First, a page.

Oxygen is essential for life on Earth. Experiments by researchers from the VU University Amsterdam and the Centre for High Pressure Science and Technology Advanced Research (HPSTAR) in China now show that oxygen is also essential for melting rocks. The more oxygen you add to a rock, the easier it is to make magma.
The results of the research were published on 1 November in the journal Proceedings of the National Academy of Sciences (PNAS). These new insights may lead to a new interpretation of the role of oxygen in the interior of planets and the role of oxygen in causing volcanic eruptions.
Large differences in oxygen content
On Earth, there is a huge difference in the oxygen content between the atmosphere and the centre of the Earth: the atmosphere is rich in oxygen, the Earth’s core is poor in it. In the rocks between the atmosphere and the core, the content varies. According to many earth scientists, the importance of the different oxygen contents is not so great. Differences are mainly associated with the effect of oxygen on the oxidation or reduction of iron (which is found in many rocks). If a stone contains a lot of oxygen, iron is oxidised (as you see in rust), if there is little oxygen, iron may be present as a metal (as in a steel beam).
The experiments done by Yanhao Lin (HPSTAR and recently Veni researcher at the VU), Wim van Westrenen (VU Earth Sciences and HPSTAR) and Dave Mao (HPSTAR) at the VU show a different effect of high oxygen levels. Stones rich in oxygen melt much more easily (at much lower temperatures, up to 100 degrees) than stones poor in oxygen. The experiments were done on synthetic rocks that do not contain any iron atoms, so this effect is not caused by iron oxidation, but by the oxygen atoms themselves.
The study makes it clear that current models of volcanism on Earth, such as that seen in recent months on La Palma, are incomplete. The effects of oxygen levels on the melting behaviour of terrestrial rocks are currently unknown. Follow-up research by the team of researchers currently underway suggests that Earth rocks also melt much more easily when oxygen is present. This could mean that not only the temperature of a rock determines whether it produces magma, but that oxygen content could be a very important parameter. Oxygen can therefore bring rocks to life.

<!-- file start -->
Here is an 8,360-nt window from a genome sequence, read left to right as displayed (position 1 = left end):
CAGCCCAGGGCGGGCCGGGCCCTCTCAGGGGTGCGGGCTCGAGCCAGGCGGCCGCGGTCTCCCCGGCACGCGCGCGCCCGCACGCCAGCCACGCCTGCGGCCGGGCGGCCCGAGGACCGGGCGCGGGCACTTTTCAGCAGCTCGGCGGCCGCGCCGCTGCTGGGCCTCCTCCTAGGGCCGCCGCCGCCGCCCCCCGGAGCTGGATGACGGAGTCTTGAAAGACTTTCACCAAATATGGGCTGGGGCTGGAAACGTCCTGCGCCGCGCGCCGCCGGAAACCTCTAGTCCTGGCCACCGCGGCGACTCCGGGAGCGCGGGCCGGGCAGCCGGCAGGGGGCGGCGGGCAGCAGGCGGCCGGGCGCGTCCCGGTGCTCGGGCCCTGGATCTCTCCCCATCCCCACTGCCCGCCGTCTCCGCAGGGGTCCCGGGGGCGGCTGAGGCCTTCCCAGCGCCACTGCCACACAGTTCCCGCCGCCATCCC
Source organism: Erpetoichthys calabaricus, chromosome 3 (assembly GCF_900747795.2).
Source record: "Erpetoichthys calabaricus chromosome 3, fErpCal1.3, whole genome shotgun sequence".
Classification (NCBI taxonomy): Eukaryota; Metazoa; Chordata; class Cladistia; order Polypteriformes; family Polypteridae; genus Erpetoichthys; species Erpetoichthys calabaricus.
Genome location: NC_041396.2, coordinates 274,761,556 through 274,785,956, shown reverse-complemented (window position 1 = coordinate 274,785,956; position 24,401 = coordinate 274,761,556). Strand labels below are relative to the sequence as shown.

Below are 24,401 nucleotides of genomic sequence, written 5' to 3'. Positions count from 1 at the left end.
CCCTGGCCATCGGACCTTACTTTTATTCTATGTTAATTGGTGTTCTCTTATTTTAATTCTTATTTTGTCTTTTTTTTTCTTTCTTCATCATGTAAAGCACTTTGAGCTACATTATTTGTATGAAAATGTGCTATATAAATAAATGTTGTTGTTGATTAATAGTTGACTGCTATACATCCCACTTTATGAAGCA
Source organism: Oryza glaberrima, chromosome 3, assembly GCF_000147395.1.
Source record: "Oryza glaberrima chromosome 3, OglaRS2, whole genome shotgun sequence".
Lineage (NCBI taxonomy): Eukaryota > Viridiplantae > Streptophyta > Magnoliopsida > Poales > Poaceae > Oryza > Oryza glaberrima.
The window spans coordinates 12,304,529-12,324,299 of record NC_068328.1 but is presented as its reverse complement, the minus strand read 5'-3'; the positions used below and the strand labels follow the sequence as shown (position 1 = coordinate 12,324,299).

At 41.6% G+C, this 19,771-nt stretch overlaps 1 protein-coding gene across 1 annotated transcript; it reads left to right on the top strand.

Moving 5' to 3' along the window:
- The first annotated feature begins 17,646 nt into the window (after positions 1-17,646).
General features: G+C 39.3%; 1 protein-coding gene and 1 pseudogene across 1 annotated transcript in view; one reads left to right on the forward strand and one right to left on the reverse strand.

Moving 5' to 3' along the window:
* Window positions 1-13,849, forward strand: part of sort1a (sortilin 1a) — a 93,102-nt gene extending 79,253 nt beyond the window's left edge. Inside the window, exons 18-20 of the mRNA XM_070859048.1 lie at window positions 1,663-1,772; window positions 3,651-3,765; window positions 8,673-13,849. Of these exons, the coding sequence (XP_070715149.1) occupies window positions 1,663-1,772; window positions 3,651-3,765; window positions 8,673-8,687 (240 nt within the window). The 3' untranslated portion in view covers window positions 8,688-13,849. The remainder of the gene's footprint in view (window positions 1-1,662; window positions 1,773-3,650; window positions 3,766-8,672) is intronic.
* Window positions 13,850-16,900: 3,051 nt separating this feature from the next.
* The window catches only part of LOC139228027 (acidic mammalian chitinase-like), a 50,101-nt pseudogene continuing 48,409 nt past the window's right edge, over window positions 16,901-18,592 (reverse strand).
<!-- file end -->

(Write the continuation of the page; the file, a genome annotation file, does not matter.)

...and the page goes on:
These results also shed new light on the evolution of exoplanets (planets orbiting stars other than our own sun). The experiments show that exoplanets with a lot of oxygen will have a small metal core (because little iron is reduced) and can be covered with a deep ocean of magma (because rocks melt easily).
By degassing the large amounts of magma, their atmosphere will consist of large amounts of oxygen-rich gases such as CO2 and water vapour. Exoplanets with little oxygen have a large metal core and only a small part will melt. Little degassing takes place and their thin atmospheres will consist mainly of small amounts of oxygen-poor gases such as CH4 (methane).
Planned space missions such as the launch of the James Webb telescope in December this year will discover many new exoplanets in the coming period and will also be able to analyse their atmospheres. This data can tell us more about the planets that are located beneath the atmosphere.